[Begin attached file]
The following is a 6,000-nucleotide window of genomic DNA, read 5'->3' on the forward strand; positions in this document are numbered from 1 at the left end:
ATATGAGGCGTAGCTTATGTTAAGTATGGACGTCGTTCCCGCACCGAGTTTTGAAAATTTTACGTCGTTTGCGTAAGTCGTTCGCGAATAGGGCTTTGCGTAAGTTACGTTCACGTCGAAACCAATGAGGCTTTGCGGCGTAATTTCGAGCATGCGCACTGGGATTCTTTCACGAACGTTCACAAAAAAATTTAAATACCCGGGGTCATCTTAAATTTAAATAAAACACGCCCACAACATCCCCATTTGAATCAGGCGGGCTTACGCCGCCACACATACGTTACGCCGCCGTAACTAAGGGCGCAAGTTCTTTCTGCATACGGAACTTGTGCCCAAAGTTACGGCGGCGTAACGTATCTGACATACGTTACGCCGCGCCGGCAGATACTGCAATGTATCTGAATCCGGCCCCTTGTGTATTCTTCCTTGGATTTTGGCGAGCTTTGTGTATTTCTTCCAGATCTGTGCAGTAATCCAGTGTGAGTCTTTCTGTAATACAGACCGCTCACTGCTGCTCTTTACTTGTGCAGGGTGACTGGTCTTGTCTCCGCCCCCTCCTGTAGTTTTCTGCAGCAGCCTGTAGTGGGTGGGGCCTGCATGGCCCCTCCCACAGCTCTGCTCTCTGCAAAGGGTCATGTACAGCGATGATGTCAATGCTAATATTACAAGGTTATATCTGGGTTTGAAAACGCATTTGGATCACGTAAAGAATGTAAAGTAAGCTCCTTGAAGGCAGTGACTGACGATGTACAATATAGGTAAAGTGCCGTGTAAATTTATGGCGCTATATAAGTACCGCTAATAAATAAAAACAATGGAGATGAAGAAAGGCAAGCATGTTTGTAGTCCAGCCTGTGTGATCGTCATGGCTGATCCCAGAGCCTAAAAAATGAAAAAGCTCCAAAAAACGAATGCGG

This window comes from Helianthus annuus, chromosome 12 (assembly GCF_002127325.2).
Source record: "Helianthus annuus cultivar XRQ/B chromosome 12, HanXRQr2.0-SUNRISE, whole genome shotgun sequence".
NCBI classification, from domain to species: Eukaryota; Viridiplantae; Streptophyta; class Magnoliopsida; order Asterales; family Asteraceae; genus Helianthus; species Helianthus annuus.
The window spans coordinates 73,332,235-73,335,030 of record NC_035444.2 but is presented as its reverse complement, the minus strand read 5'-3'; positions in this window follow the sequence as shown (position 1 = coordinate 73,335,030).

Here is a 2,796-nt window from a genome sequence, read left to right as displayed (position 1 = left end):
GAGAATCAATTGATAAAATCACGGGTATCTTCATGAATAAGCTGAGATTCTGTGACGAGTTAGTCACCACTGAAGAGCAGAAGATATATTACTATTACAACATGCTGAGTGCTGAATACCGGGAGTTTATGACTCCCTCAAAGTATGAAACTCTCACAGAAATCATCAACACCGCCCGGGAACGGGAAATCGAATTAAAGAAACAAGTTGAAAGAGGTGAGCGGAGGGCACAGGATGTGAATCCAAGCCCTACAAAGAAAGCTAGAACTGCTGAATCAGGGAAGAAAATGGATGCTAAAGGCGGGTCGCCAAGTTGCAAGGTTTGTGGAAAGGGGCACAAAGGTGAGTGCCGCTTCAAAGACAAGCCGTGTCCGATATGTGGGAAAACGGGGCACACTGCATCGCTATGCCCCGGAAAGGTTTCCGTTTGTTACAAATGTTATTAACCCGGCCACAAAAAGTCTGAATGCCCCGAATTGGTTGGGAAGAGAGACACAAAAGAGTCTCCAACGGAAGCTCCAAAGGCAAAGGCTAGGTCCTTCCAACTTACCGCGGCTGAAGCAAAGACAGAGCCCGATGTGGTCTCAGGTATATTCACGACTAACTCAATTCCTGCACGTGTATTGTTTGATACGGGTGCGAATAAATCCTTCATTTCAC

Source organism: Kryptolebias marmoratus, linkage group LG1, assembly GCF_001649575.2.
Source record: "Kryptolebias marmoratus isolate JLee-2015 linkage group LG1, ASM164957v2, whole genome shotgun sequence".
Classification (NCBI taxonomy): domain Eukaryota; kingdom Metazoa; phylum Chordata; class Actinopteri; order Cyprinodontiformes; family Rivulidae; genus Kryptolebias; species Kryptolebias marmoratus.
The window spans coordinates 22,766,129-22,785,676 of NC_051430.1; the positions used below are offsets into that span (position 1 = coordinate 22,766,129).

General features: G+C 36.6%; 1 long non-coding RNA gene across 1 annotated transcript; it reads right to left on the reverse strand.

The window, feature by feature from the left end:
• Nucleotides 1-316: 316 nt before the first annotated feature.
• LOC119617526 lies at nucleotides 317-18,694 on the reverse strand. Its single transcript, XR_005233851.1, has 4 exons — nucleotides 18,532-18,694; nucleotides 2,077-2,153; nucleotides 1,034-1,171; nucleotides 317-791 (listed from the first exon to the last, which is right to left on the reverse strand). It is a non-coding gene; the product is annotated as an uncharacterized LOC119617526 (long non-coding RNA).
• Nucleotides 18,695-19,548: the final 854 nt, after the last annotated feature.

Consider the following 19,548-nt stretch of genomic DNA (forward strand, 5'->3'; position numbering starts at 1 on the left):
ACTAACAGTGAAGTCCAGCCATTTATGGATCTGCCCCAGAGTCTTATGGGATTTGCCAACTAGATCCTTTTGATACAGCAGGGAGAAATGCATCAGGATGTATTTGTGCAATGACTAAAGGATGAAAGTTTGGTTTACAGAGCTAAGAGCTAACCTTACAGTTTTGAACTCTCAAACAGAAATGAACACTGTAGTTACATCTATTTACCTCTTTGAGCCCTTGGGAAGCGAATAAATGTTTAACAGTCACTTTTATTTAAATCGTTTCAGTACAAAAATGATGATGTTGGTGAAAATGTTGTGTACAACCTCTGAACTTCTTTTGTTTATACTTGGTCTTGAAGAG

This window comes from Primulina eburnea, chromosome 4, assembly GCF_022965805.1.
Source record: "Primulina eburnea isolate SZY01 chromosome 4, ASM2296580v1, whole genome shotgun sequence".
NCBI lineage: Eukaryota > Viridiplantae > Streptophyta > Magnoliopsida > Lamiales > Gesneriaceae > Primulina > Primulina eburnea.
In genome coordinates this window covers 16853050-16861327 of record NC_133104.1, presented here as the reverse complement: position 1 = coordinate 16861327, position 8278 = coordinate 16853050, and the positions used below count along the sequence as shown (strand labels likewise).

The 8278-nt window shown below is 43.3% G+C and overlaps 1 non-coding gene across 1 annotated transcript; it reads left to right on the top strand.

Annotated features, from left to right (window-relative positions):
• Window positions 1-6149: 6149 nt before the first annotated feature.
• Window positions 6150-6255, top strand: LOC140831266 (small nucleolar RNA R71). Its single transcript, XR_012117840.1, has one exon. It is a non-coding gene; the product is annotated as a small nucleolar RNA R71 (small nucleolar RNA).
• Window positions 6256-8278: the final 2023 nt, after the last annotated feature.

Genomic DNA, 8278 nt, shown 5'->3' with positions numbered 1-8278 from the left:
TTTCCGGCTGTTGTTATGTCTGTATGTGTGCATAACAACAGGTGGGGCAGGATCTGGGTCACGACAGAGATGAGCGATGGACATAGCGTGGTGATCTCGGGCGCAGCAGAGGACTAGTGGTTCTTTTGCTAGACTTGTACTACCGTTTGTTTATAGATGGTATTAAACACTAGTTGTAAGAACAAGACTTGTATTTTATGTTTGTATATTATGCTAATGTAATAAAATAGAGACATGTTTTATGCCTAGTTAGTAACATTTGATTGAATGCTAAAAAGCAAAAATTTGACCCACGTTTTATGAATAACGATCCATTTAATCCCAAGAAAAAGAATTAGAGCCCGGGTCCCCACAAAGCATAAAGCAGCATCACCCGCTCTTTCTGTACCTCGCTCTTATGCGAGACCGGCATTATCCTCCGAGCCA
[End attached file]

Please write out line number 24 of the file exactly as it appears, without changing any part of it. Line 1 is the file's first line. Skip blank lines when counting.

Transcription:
The 8278-nt window shown below is 43.3% G+C and overlaps 1 non-coding gene across 1 annotated transcript; it reads left to right on the top strand.